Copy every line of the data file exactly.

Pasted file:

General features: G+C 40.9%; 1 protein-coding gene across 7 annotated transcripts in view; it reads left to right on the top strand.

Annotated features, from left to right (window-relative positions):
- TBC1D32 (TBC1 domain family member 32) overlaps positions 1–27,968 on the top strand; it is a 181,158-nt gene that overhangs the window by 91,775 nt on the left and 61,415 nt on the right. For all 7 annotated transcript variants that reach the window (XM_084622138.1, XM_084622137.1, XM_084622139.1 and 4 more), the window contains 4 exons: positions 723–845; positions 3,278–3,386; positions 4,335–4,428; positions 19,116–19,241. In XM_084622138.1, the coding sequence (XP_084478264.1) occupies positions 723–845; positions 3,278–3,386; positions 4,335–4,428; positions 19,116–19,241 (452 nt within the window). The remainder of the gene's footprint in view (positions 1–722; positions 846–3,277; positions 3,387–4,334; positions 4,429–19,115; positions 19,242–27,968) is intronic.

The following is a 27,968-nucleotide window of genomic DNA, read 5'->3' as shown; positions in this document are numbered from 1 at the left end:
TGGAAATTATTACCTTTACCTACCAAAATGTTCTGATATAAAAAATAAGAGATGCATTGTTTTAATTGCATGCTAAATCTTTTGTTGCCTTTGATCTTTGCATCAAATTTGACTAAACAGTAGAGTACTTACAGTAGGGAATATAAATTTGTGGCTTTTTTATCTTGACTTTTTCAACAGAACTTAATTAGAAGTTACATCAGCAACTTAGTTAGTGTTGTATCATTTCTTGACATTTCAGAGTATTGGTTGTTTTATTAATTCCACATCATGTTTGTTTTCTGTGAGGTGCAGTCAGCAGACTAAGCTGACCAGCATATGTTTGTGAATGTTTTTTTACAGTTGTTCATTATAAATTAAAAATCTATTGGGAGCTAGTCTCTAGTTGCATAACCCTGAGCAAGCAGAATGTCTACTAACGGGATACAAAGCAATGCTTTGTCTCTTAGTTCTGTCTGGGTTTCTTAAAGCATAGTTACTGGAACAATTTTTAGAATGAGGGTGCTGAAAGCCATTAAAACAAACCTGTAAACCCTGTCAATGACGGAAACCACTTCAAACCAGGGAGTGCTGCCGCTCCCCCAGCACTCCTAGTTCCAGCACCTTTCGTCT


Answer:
General features: G+C 40.9%; 1 protein-coding gene across 7 annotated transcripts in view; it reads left to right on the top strand.

Annotated features, from left to right (window-relative positions):
- TBC1D32 (TBC1 domain family member 32) overlaps positions 1–27,968 on the top strand; it is a 181,158-nt gene that overhangs the window by 91,775 nt on the left and 61,415 nt on the right. For all 7 annotated transcript variants that reach the window (XM_084622138.1, XM_084622137.1, XM_084622139.1 and 4 more), the window contains 4 exons: positions 723–845; positions 3,278–3,386; positions 4,335–4,428; positions 19,116–19,241. In XM_084622138.1, the coding sequence (XP_084478264.1) occupies positions 723–845; positions 3,278–3,386; positions 4,335–4,428; positions 19,116–19,241 (452 nt within the window). The remainder of the gene's footprint in view (positions 1–722; positions 846–3,277; positions 3,387–4,334; positions 4,429–19,115; positions 19,242–27,968) is intronic.

The following is a 27,968-nucleotide window of genomic DNA, read 5'->3' as shown; positions in this document are numbered from 1 at the left end:
TGGAAATTATTACCTTTACCTACCAAAATGTTCTGATATAAAAAATAAGAGATGCATTGTTTTAATTGCATGCTAAATCTTTTGTTGCCTTTGATCTTTGCATCAAATTTGACTAAACAGTAGAGTACTTACAGTAGGGAATATAAATTTGTGGCTTTTTTATCTTGACTTTTTCAACAGAACTTAATTAGAAGTTACATCAGCAACTTAGTTAGTGTTGTATCATTTCTTGACATTTCAGAGTATTGGTTGTTTTATTAATTCCACATCATGTTTGTTTTCTGTGAGGTGCAGTCAGCAGACTAAGCTGACCAGCATATGTTTGTGAATGTTTTTTTACAGTTGTTCATTATAAATTAAAAATCTATTGGGAGCTAGTCTCTAGTTGCATAACCCTGAGCAAGCAGAATGTCTACTAACGGGATACAAAGCAATGCTTTGTCTCTTAGTTCTGTCTGGGTTTCTTAAAGCATAGTTACTGGAACAATTTTTAGAATGAGGGTGCTGAAAGCCATTAAAACAAACCTGTAAACCCTGTCAATGACGGAAACCACTTCAAACCAGGGAGTGCTGCCGCTCCCCCAGCACTCCTAGTTCCAGCACCTTTCGTCT